I spent the past week at Big Sky Montana learning how to snowboard. I had taken lessons a few years ago before I got sick. Sadly, I had not gotten back on the mountain after those lessons.
After a day spent acclimating to the height (7500 ft up), I scheduled some lessons. Knowing I'm a klutz - I figured I'd spend a large portion of the trip nursing injuries.
Fortunately, I discovered some kinethetic memory that I didn't know I had. The good news, I can manage to get down the hill without getting myself killed. The bad news - during the lessons I intimidated a woman out of our 2 person class.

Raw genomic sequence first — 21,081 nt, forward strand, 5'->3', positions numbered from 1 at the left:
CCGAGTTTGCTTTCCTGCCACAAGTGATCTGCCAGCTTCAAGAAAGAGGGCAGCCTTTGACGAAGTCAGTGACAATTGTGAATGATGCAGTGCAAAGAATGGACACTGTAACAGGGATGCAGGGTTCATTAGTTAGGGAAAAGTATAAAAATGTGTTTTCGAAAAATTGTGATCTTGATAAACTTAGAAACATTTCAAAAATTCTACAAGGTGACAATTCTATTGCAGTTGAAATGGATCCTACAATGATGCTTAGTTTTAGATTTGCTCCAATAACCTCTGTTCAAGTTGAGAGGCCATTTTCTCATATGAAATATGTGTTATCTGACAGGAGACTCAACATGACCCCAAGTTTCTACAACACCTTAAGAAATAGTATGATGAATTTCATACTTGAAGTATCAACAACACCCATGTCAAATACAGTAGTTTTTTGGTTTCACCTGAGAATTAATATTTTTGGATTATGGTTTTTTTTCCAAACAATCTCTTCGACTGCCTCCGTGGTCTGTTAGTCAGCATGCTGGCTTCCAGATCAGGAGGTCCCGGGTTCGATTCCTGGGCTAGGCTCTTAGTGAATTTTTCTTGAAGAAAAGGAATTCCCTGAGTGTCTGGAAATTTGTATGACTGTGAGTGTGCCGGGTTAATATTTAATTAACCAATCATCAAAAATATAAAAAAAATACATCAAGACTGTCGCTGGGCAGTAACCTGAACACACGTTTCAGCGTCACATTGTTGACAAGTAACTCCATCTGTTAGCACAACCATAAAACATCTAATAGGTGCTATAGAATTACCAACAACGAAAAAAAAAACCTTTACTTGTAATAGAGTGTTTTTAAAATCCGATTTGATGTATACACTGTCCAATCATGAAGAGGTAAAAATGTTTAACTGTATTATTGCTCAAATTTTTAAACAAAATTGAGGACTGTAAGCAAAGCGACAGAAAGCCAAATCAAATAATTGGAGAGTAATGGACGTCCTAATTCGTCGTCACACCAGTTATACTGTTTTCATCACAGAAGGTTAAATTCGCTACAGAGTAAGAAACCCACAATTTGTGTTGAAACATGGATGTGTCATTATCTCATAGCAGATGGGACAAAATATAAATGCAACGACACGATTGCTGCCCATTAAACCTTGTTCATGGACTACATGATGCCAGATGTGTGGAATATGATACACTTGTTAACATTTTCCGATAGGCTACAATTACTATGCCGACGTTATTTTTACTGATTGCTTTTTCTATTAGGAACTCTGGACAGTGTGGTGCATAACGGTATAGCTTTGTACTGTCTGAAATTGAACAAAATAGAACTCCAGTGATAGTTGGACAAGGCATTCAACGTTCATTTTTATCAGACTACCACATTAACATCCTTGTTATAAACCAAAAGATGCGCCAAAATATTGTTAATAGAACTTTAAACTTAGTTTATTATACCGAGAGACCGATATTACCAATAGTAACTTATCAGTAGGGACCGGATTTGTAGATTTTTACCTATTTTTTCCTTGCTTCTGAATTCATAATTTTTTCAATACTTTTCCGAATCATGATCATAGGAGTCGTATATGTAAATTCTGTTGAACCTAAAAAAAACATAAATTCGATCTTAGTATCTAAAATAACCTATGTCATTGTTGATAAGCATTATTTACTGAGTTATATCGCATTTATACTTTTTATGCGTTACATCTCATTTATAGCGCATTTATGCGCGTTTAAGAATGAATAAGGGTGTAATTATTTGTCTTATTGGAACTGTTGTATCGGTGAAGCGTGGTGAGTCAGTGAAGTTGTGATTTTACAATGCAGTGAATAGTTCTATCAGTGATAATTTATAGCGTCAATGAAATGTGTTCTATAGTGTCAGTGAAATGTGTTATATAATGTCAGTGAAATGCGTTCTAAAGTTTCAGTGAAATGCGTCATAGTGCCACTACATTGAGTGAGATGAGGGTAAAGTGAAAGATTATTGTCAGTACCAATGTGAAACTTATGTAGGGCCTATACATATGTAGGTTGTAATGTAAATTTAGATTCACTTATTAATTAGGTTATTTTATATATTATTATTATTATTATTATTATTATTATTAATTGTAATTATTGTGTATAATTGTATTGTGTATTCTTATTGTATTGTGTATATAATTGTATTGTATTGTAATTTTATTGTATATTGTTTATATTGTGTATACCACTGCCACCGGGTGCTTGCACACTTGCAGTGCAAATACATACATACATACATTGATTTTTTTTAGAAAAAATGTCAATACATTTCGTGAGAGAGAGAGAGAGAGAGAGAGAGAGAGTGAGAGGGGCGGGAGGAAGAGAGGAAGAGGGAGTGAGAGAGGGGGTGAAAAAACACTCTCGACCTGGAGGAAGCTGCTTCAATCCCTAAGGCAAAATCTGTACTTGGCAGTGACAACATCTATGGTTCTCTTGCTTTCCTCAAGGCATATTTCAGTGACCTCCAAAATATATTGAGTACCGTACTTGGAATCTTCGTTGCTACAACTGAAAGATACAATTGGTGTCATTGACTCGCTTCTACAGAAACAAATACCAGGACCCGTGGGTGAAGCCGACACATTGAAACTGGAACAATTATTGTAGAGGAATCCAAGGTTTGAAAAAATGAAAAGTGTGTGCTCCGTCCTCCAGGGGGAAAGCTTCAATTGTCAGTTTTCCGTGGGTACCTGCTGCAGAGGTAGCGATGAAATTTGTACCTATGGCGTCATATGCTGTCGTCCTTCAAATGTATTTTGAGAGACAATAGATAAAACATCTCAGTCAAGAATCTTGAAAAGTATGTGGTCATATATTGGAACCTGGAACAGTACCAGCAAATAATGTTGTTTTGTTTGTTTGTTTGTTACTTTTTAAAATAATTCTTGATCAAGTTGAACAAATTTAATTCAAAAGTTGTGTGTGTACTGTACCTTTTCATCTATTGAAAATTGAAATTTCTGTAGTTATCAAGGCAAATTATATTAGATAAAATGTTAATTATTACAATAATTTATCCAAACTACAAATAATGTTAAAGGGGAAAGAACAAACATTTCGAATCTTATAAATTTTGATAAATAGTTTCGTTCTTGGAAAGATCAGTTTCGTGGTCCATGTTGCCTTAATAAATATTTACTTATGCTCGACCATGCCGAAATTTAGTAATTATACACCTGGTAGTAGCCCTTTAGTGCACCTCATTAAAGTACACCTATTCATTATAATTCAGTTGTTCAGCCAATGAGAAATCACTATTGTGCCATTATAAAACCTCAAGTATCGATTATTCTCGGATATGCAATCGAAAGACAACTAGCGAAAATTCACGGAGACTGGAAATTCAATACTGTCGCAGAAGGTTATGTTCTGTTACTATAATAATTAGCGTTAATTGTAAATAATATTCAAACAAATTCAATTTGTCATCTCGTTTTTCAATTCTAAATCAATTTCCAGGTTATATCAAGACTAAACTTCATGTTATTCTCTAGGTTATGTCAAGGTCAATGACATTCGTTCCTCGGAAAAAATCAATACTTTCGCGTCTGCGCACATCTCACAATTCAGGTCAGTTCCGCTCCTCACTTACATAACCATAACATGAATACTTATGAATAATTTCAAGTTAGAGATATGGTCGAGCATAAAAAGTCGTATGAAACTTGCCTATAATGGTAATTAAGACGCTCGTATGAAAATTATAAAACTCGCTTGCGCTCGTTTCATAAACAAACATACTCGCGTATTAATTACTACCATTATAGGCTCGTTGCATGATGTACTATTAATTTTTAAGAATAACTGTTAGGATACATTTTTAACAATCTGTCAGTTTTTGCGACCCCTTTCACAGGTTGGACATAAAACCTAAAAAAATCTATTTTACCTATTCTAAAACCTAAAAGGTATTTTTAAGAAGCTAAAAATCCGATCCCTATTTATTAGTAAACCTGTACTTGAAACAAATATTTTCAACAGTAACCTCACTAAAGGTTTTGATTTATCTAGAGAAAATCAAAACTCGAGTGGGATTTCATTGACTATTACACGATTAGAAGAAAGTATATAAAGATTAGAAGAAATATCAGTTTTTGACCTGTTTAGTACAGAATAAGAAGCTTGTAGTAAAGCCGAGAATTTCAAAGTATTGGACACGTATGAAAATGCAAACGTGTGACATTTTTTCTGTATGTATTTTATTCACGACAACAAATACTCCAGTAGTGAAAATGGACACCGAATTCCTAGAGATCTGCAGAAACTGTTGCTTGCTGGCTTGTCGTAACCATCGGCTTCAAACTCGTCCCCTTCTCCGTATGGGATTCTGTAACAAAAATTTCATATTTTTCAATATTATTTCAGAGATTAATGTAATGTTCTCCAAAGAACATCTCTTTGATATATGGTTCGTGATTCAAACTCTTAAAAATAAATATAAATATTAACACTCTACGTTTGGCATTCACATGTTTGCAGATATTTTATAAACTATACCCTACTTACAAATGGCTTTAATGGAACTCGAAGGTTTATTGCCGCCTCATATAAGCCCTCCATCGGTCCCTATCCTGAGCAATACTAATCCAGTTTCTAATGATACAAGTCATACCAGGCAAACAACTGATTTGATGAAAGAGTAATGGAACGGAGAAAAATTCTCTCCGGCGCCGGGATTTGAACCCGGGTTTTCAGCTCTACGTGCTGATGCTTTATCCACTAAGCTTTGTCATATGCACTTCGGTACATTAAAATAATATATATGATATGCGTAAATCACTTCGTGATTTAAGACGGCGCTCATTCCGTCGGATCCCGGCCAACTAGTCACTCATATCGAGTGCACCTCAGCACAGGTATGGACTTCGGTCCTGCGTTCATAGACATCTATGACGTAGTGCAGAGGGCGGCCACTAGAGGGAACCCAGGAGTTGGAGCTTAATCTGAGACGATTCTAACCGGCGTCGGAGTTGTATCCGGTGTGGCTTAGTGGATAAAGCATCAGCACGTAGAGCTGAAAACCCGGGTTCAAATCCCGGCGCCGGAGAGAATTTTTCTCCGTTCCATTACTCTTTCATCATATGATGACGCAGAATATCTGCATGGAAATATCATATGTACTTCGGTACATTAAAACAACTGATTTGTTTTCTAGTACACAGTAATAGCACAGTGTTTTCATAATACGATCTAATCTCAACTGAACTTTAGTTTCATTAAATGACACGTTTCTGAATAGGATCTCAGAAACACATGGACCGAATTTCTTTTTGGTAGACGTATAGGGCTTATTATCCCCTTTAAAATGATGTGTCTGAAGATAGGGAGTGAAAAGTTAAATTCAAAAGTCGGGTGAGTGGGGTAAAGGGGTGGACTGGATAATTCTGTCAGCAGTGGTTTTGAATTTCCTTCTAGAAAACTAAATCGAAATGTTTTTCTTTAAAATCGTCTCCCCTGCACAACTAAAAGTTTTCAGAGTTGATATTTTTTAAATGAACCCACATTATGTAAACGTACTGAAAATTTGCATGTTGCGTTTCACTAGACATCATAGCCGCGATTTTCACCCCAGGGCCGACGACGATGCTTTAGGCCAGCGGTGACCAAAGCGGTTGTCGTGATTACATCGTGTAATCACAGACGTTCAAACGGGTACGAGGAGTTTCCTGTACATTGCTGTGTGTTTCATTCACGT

I had warned her that I had taken lessons before and never practiced.
Still - she saw that I could balance and get through the exercises unscathed. She found this intimidating and quit after 30 minutes. I felt pretty bad about this. By the same token - this was a huge lesson.
Students are intimidated if there is a person in the class who is obviously more skilled than they are. Even more so if the teacher obviously would prefer to work with this person.
This is not done on purpose. I find that as a teacher, it is natural to want to work with someone who seems to be able to get up to your level. It is also naturally frustrating to work with someone who just doesn't seem to "get it."
To the credit of the ski instructors at Big Sky resort - they worked very hard to make everyone feel competent. Still - as educators - we have to work hard to get our students past that point of "incompetence".